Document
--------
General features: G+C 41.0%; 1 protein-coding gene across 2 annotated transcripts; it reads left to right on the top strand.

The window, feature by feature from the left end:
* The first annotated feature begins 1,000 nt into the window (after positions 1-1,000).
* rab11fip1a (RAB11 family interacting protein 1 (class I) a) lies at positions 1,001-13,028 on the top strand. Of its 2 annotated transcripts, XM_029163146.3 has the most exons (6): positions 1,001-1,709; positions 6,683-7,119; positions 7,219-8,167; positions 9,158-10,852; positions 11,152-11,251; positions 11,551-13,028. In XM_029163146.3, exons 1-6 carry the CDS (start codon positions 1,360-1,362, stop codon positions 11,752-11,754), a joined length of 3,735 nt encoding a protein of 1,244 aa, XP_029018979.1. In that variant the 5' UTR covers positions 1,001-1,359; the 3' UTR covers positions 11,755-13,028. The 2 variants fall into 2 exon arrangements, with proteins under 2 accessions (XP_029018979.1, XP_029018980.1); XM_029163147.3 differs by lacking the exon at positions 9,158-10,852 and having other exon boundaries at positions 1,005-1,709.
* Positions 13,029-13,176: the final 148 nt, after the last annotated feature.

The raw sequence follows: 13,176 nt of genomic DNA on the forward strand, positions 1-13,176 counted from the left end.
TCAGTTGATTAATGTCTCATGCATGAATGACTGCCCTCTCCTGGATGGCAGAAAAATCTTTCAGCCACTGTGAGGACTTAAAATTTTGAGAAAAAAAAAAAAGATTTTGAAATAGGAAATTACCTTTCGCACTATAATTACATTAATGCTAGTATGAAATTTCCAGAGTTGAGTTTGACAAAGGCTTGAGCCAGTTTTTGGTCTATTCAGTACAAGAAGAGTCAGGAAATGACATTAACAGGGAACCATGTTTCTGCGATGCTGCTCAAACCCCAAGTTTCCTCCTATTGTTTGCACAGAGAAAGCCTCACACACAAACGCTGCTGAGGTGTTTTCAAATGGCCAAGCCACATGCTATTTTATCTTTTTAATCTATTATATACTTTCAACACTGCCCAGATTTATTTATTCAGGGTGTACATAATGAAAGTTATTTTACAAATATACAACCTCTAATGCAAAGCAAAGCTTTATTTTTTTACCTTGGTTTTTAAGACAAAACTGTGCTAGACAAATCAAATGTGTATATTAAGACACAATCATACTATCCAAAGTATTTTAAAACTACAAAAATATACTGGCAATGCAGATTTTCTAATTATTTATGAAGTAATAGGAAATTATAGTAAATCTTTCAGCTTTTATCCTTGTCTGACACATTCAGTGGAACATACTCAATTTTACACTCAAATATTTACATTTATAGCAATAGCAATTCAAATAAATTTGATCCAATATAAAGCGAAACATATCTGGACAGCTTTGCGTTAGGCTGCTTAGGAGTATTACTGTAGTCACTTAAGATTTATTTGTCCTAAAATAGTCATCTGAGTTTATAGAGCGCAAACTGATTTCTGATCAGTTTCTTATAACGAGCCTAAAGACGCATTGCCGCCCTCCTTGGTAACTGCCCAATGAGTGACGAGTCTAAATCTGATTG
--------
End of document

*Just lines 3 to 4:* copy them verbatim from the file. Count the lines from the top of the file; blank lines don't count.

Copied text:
* The first annotated feature begins 1,000 nt into the window (after positions 1-1,000).
* rab11fip1a (RAB11 family interacting protein 1 (class I) a) lies at positions 1,001-13,028 on the top strand. Of its 2 annotated transcripts, XM_029163146.3 has the most exons (6): positions 1,001-1,709; positions 6,683-7,119; positions 7,219-8,167; positions 9,158-10,852; positions 11,152-11,251; positions 11,551-13,028. In XM_029163146.3, exons 1-6 carry the CDS (start codon positions 1,360-1,362, stop codon positions 11,752-11,754), a joined length of 3,735 nt encoding a protein of 1,244 aa, XP_029018979.1. In that variant the 5' UTR covers positions 1,001-1,359; the 3' UTR covers positions 11,755-13,028. The 2 variants fall into 2 exon arrangements, with proteins under 2 accessions (XP_029018979.1, XP_029018980.1); XM_029163147.3 differs by lacking the exon at positions 9,158-10,852 and having other exon boundaries at positions 1,005-1,709.